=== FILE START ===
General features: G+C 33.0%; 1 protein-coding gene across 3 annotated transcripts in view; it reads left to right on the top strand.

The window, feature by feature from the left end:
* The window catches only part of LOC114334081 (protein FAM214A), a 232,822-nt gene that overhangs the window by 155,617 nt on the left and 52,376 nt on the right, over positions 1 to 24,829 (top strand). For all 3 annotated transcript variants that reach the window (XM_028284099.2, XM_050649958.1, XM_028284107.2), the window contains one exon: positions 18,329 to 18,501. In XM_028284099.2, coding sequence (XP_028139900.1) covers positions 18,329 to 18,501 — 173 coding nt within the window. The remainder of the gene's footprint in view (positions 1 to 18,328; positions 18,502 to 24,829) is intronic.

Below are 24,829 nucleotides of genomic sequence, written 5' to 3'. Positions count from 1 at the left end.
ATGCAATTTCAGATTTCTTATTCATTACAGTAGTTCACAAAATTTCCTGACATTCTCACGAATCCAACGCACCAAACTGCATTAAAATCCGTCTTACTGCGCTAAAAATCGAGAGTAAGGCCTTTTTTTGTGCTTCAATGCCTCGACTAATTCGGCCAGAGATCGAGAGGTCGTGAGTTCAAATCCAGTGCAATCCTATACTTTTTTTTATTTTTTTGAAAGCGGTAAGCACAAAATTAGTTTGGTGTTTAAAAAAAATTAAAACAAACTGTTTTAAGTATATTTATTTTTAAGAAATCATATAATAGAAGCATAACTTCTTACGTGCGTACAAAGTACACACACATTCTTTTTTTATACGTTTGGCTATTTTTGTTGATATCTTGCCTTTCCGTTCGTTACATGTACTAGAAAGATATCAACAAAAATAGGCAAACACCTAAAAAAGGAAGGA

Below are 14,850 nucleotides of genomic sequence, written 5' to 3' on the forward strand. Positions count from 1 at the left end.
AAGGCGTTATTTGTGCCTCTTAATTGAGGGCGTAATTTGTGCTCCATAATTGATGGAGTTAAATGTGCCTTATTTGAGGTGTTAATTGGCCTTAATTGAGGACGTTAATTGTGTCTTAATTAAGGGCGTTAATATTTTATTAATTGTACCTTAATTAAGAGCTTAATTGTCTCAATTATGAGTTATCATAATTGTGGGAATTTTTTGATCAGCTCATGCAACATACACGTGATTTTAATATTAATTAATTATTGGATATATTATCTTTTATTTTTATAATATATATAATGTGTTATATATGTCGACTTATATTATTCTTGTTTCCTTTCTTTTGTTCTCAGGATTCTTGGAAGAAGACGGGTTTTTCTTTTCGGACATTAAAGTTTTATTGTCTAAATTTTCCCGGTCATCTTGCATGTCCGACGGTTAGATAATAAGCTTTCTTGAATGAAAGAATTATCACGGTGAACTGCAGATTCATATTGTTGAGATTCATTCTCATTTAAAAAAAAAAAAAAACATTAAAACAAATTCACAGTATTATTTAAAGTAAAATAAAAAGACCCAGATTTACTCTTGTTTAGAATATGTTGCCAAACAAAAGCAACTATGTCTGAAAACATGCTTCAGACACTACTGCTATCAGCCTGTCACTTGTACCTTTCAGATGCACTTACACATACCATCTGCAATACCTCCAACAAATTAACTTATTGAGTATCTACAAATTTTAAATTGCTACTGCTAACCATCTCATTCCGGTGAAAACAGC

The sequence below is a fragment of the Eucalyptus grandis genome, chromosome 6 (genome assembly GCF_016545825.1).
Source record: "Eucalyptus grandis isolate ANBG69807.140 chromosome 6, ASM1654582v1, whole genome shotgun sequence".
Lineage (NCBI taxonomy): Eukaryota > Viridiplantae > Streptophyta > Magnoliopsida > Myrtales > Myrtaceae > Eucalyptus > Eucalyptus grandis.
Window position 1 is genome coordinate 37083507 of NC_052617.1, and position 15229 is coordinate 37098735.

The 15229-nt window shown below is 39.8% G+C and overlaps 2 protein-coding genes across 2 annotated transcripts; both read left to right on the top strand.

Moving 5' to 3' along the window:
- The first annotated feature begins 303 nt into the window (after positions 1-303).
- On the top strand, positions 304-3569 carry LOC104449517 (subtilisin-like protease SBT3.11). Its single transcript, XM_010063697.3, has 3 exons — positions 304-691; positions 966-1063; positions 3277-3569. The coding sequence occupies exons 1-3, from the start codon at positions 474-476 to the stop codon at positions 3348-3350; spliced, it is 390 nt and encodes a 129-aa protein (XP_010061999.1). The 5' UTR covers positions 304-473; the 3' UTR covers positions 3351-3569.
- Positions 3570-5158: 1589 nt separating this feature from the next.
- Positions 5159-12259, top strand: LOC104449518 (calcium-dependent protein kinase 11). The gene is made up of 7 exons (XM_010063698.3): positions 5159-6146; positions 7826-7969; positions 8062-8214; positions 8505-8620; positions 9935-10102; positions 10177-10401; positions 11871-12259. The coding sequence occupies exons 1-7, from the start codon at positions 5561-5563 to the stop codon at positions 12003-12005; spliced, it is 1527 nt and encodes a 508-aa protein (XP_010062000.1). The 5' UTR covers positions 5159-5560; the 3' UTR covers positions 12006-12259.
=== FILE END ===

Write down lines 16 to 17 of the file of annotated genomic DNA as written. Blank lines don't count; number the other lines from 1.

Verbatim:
- Positions 3570-5158: 1589 nt separating this feature from the next.
- Positions 5159-12259, top strand: LOC104449518 (calcium-dependent protein kinase 11). The gene is made up of 7 exons (XM_010063698.3): positions 5159-6146; positions 7826-7969; positions 8062-8214; positions 8505-8620; positions 9935-10102; positions 10177-10401; positions 11871-12259. The coding sequence occupies exons 1-7, from the start codon at positions 5561-5563 to the stop codon at positions 12003-12005; spliced, it is 1527 nt and encodes a 508-aa protein (XP_010062000.1). The 5' UTR covers positions 5159-5560; the 3' UTR covers positions 12006-12259.